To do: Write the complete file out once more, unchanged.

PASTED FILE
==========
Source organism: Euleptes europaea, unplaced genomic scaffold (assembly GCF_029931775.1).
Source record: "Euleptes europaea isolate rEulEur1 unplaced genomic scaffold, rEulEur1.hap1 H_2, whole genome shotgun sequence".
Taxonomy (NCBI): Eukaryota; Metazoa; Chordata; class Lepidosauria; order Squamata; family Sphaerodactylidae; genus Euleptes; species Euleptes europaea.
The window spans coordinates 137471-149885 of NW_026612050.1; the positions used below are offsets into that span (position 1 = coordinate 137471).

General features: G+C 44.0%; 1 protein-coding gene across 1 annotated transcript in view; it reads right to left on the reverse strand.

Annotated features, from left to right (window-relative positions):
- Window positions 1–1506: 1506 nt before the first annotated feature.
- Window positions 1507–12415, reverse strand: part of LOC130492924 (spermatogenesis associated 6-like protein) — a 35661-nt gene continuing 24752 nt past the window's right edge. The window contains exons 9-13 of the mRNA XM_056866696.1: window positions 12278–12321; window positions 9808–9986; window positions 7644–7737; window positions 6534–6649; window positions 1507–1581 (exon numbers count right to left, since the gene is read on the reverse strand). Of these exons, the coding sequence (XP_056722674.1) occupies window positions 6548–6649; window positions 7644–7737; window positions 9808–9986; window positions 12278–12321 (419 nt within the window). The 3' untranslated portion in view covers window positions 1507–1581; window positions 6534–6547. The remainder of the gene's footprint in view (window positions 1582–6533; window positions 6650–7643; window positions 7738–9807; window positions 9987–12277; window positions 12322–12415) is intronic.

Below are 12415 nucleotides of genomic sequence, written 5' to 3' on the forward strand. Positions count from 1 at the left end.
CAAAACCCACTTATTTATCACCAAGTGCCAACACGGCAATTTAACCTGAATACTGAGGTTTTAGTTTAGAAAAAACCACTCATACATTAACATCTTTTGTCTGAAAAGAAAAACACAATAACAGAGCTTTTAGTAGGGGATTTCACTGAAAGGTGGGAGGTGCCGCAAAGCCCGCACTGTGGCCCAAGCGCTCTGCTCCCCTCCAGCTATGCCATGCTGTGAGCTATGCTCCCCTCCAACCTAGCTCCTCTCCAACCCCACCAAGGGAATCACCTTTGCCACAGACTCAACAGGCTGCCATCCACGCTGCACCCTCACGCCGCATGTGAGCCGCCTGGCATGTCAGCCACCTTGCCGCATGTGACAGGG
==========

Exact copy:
Source organism: Euleptes europaea, unplaced genomic scaffold (assembly GCF_029931775.1).
Source record: "Euleptes europaea isolate rEulEur1 unplaced genomic scaffold, rEulEur1.hap1 H_2, whole genome shotgun sequence".
Taxonomy (NCBI): Eukaryota; Metazoa; Chordata; class Lepidosauria; order Squamata; family Sphaerodactylidae; genus Euleptes; species Euleptes europaea.
The window spans coordinates 137471-149885 of NW_026612050.1; the positions used below are offsets into that span (position 1 = coordinate 137471).

General features: G+C 44.0%; 1 protein-coding gene across 1 annotated transcript in view; it reads right to left on the reverse strand.

Annotated features, from left to right (window-relative positions):
- Window positions 1–1506: 1506 nt before the first annotated feature.
- Window positions 1507–12415, reverse strand: part of LOC130492924 (spermatogenesis associated 6-like protein) — a 35661-nt gene continuing 24752 nt past the window's right edge. The window contains exons 9-13 of the mRNA XM_056866696.1: window positions 12278–12321; window positions 9808–9986; window positions 7644–7737; window positions 6534–6649; window positions 1507–1581 (exon numbers count right to left, since the gene is read on the reverse strand). Of these exons, the coding sequence (XP_056722674.1) occupies window positions 6548–6649; window positions 7644–7737; window positions 9808–9986; window positions 12278–12321 (419 nt within the window). The 3' untranslated portion in view covers window positions 1507–1581; window positions 6534–6547. The remainder of the gene's footprint in view (window positions 1582–6533; window positions 6650–7643; window positions 7738–9807; window positions 9987–12277; window positions 12322–12415) is intronic.

Below are 12415 nucleotides of genomic sequence, written 5' to 3' on the forward strand. Positions count from 1 at the left end.
CAAAACCCACTTATTTATCACCAAGTGCCAACACGGCAATTTAACCTGAATACTGAGGTTTTAGTTTAGAAAAAACCACTCATACATTAACATCTTTTGTCTGAAAAGAAAAACACAATAACAGAGCTTTTAGTAGGGGATTTCACTGAAAGGTGGGAGGTGCCGCAAAGCCCGCACTGTGGCCCAAGCGCTCTGCTCCCCTCCAGCTATGCCATGCTGTGAGCTATGCTCCCCTCCAACCTAGCTCCTCTCCAACCCCACCAAGGGAATCACCTTTGCCACAGACTCAACAGGCTGCCATCCACGCTGCACCCTCACGCCGCATGTGAGCCGCCTGGCATGTCAGCCACCTTGCCGCATGTGACAGGG